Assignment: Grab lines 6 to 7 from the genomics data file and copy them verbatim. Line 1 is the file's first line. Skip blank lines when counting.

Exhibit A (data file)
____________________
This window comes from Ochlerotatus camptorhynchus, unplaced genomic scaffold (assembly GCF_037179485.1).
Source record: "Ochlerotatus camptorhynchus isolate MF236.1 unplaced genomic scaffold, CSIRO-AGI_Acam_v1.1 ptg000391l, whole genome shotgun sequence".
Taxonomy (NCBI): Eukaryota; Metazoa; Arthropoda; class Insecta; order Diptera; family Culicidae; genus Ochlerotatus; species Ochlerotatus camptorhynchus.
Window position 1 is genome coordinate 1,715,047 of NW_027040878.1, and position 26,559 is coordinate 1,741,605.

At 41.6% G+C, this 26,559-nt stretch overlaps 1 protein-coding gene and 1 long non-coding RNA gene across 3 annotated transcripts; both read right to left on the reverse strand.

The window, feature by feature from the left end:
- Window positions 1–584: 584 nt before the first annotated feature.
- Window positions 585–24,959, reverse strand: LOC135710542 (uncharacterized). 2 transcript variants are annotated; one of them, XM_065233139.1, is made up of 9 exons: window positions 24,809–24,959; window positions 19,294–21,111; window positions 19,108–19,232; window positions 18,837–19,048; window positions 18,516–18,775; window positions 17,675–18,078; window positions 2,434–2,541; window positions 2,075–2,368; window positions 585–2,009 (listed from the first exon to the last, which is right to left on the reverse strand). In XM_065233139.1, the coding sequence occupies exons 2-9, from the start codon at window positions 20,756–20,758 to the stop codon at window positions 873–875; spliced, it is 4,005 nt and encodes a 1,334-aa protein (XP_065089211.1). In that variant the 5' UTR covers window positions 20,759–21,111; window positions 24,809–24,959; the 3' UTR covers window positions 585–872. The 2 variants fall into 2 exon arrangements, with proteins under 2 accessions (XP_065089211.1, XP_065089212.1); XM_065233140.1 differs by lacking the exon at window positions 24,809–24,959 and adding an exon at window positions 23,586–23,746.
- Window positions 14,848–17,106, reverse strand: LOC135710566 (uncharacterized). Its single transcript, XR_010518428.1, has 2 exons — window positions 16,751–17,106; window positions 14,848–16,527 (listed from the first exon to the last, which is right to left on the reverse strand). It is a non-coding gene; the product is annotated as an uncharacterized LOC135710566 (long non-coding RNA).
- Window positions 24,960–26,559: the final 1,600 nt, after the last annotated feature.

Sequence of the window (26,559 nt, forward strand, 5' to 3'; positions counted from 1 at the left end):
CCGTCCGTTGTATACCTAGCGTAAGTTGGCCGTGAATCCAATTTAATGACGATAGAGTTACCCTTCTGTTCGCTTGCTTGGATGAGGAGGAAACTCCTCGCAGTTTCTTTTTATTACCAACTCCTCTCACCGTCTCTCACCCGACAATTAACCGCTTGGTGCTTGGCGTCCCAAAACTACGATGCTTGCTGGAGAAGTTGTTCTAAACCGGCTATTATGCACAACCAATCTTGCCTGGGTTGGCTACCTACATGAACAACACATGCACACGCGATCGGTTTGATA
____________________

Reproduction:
The window, feature by feature from the left end:
- Window positions 1–584: 584 nt before the first annotated feature.